Comment 11 by BigJohn :

@Comment 3 -- I usually just temporarily allow everything when there is a long list being blocked by NoScript. It saves time trying to figure out which one is the one you need.

I usually do the same, but there were some scary domains listed there, and I often go for weeks or even months without restarting my Firefox. It's as well to keep IE around for these sorts of cases.

Wed, 07 Dec 2011 22:00:36 UTC | #896594

Go to: Islam, Charles Darwin and the denial of science

Scruddy Bleensaver's Avatar Jump to comment 3 by Scruddy Bleensaver

Interesting article. Can anyone who also uses Firefox with NoScript enabled tell me which one of the 17 domains listed I need to grant script access to in order to read the comments on the original article in the telegraph? Just enabling the Telegraph and disqus appears to be insufficient.

Wed, 07 Dec 2011 19:39:46 UTC | #896546

Go to: Another example of Americans not understanding basic science

Scruddy Bleensaver's Avatar Jump to comment 8 by Scruddy Bleensaver

Comment 3 by Mr DArcy :

Yes, Richard, ignorance is truly international!

Agreed, and I was about to post something similar, but I think the thing that sets Americans' ignorance apart is the loudness and pride with which they proclaim it. It's a kind of yokelism that manifests itself in loathing for expertise and intellectual endeavors of any kind. 30+ years ago when I was in High School, the nerd was the most hated, despised and loathed creature on campus, and if you had any interest in, Chess, say, reading books for pleasure or a passion for scientific pursuits you'd do well to keep it to yourself. I'd encountered nothing of the kind in Europe at the time. A bit of gentle ribbing perhaps at those perceived to be studying too much, but that's all.

The causes have been debated many times, I believe.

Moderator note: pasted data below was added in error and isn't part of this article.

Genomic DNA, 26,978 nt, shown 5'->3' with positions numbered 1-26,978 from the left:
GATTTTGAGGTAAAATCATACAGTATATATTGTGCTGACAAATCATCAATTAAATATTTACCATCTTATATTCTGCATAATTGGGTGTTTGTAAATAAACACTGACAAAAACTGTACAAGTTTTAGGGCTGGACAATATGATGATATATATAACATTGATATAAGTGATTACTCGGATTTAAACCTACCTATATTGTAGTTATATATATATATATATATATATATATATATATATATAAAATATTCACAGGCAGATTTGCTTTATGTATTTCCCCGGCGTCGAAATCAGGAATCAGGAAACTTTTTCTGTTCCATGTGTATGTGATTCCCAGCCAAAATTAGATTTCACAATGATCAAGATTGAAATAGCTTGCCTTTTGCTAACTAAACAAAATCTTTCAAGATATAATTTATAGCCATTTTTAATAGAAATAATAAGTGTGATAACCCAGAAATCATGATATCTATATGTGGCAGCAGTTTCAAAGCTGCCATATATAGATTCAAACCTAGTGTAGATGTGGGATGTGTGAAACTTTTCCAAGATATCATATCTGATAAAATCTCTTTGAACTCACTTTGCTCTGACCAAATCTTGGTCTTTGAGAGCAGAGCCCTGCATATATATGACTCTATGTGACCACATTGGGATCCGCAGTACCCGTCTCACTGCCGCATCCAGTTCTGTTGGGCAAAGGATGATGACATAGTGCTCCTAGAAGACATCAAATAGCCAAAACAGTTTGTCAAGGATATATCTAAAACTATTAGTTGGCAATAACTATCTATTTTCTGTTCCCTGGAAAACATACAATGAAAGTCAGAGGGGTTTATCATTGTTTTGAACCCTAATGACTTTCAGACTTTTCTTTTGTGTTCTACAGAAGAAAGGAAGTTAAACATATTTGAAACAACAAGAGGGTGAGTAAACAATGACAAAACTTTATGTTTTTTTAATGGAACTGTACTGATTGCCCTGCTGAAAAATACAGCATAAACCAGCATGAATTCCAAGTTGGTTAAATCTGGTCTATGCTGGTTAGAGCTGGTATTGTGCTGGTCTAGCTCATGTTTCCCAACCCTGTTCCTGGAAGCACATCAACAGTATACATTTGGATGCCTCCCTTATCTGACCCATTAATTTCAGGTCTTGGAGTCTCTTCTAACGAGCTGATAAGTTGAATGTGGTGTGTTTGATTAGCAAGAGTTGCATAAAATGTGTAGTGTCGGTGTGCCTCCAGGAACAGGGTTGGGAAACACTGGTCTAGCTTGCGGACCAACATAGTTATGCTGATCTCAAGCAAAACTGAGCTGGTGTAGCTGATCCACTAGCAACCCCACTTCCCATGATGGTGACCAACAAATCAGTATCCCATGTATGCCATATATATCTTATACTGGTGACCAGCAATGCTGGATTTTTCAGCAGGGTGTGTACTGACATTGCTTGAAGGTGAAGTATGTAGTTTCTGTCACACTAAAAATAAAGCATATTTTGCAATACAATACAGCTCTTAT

On Edit: The 80's movie 'Revenge of the Nerds', wasn't really that much over the top in describing the situation.

Wed, 07 Dec 2011 17:58:32 UTC | #896515

Go to: Team pinpoints date and rate of Earth’s most extreme extinction

Scruddy Bleensaver's Avatar Jump to comment 2 by Scruddy Bleensaver

Comment 1 by Alan4discussion :

The conclusion of this study says extinctions of most marine and terrestrial life took place at the same time. And the trigger, as suggested by these researchers and others, was the massive release of CO2 from volcanic flows known as the Siberian traps, now found in northern Russia.

AGW deniers take note!

I fear this would only add fuel to their fire, so to speak, in that they can claim with some legitimacy that climate change is a "natural" occurrence. While at the same time denying it's happening, of course, and that it's beneficial anyway.

Sun, 20 Nov 2011 14:24:43 UTC | #891764

Go to: Rick Perry's God

Scruddy Bleensaver's Avatar Jump to comment 52 by Scruddy Bleensaver

My friends from Texas (and I lived there for more than 8 years), assure me Perry ("Governor Good Hair") has lost so much popularity because the famed "Texas Model" has fallen apart so spectacularly, that he might not even carry his own state in a contest against Obama.